“Colombia has a wide range of legal, criminal and administrative and financial instruments to prevent, control, detect, investigate and prosecute acts of terrorism and related activities,” said Luis Edmundo Suárez, director of the Financial Information and Analysis Unit of the Colombian Ministry of Finance and Public Credit. These include five national laws passed since 2000 that ratified decrees by the United Nations and the Organization of American States against terrorism and strengthened tools for police and investigators. Suárez also said that Colombia cooperates in a variety of ways with the U.S. to investigate terrorism financing, including exchanging financial intelligence and reciprocal legal assistance between the Public Prosecutor´s Office and the U.S. Office of the Attorney General.
Salazar said terrorism financing investigations often involve collaboration with other nations beyond the U.S., including England, Canada and neighboring countries in South America. Such investigations are active right now in Maicao, Salazar said, in an effort by the state to stop drug violence and stem the activity of terrorist cells to keep Colombian citizens safe. “It is growing even though [investigators] are trying to beat it; they have many alliances, and they work together quite a bit,” he said. “They can be like an epidemic, like a growing virus.”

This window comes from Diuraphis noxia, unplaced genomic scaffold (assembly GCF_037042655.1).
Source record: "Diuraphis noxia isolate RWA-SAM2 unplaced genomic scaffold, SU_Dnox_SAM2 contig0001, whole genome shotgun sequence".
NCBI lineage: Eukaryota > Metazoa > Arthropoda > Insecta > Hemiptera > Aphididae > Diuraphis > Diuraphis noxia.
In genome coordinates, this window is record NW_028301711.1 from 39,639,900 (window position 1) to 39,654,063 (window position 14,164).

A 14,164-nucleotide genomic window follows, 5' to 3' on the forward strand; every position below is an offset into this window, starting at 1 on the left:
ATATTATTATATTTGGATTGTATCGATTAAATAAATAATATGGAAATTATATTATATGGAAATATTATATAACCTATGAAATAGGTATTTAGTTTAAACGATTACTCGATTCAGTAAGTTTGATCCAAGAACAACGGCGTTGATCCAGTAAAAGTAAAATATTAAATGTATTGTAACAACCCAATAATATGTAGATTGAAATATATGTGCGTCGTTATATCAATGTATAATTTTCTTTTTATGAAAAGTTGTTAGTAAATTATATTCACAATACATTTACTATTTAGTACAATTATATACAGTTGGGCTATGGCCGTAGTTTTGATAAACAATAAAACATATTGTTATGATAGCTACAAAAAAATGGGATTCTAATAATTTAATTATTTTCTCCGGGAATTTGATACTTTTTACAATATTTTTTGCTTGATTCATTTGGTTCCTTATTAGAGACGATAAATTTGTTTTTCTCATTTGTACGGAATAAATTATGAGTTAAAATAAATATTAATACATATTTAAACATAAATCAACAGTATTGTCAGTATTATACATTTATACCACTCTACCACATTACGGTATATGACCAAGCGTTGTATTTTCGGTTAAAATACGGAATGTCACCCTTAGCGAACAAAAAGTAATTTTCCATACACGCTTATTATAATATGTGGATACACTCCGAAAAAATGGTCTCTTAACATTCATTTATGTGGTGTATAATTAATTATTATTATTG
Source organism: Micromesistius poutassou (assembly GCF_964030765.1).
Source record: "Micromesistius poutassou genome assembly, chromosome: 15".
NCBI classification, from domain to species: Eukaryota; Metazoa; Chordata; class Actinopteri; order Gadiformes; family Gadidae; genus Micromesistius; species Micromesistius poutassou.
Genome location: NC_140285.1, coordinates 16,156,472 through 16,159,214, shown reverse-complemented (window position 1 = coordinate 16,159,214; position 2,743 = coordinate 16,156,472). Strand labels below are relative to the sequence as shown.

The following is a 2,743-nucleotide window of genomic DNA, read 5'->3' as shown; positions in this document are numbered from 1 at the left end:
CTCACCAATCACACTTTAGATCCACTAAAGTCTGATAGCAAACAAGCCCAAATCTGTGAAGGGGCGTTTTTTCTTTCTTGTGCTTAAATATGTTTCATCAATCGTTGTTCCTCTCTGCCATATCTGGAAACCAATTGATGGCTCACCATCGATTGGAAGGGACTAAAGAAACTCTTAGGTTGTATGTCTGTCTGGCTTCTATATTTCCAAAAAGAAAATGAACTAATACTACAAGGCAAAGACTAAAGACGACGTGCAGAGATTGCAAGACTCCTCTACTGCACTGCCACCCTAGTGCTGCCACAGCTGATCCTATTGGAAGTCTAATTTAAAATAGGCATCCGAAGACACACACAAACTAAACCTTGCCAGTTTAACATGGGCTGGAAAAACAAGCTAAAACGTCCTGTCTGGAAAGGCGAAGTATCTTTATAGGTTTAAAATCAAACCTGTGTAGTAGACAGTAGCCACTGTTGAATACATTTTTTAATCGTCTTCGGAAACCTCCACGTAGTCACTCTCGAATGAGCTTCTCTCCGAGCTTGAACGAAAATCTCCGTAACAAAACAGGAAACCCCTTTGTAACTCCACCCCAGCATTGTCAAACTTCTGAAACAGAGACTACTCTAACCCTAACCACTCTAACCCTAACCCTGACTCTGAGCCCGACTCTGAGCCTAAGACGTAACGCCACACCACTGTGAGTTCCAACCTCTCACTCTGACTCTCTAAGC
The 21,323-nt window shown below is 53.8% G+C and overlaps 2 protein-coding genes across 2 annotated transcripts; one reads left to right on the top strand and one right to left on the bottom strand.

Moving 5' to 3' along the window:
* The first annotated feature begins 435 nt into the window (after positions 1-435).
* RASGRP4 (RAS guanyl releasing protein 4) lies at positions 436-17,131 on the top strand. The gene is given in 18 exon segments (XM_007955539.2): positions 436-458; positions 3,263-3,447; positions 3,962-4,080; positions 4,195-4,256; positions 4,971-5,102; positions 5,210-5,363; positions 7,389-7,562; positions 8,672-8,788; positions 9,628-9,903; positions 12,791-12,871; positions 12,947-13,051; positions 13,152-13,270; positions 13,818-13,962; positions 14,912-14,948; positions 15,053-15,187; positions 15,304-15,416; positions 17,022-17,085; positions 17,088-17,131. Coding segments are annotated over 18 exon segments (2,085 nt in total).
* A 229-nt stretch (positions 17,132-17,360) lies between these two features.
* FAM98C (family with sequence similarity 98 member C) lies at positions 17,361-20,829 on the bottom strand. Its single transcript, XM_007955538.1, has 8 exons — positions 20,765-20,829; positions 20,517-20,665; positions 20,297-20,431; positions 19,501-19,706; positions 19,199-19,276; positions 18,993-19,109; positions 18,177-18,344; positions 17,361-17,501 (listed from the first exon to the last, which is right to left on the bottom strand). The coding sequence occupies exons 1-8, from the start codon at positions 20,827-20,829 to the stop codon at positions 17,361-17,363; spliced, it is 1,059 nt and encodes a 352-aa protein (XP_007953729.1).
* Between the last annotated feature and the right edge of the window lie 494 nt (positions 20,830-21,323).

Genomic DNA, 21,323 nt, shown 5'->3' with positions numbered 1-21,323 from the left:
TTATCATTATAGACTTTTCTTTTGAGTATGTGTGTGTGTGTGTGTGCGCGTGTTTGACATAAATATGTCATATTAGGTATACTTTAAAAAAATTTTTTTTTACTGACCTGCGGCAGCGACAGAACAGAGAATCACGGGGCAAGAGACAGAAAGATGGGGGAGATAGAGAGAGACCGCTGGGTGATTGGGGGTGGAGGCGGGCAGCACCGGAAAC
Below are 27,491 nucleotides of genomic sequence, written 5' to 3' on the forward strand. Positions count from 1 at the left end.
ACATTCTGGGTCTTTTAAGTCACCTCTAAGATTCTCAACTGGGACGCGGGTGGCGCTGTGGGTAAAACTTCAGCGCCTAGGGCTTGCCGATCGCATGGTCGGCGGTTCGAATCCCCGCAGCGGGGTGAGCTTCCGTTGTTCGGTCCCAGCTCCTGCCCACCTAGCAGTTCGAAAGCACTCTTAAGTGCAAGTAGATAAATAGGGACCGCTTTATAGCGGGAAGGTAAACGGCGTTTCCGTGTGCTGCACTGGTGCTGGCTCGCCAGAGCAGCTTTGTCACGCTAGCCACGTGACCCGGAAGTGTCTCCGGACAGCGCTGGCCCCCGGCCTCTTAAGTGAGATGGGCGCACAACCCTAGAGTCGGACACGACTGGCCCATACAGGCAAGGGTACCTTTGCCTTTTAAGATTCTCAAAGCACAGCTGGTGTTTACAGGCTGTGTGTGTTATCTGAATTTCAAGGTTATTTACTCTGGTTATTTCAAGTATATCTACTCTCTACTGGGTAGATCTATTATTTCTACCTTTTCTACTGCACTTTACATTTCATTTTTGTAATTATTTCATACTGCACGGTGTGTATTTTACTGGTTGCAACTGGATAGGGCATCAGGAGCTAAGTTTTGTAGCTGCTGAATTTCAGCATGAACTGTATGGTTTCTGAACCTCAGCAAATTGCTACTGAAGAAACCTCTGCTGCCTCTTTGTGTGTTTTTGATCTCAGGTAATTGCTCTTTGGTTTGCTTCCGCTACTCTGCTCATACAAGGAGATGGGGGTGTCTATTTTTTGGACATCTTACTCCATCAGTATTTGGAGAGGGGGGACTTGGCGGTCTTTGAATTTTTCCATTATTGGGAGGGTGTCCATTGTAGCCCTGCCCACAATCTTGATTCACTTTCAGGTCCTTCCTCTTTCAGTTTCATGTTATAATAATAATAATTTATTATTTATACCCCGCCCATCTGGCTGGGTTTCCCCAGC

The Iran Connection
Román Ortiz, an academic and director of the national security and defense consultancy DecisivePoint in Bogotá, warns that the promises and investments of Iran do not represent the economic opportunities many Latin Americans are led to believe. Rather, they serve an altogether insidious purpose: to circumvent international sanctions and build a terrorist support network.
“You can’t simply say that Iranian funds are neutral, because Iran is a country that has consistently violated international law,” said Ortiz. “This Iranian assistance is just a front. What the Iranians are looking for basically is political and strategic influence.”
Ortiz explained that Iran is interested in using trade to garner relationships with countries in the region for two principal purposes. The first is to break the regiment of sanctions established by United Nations so as to continue its ballistic missile program. For that to happen, Iran needs free movement of funds, procurement of uranium and nuclear technologies. The second motive, he explained, is to set up a terrorist network of like-minded groups in the region who could attack U.S. and Israeli interests if Iran’s nuclear facilities are targeted.
“Those are certainly things that would benefit Iran and be a detriment to world security,” said Stephen Johnson, director of the Americas program at the Center for Strategic and International Studies in Washington, D.C., and author of the report, “Iran’s Influence in the Americas.” Ilan Berman, an expert who spoke in October 2012 on a panel about Iran’s influence in Latin America, said, “What Iran is doing in the region can be classified as support activities, activities that support Hezbollah or other Iranian proxies through financial transfers.”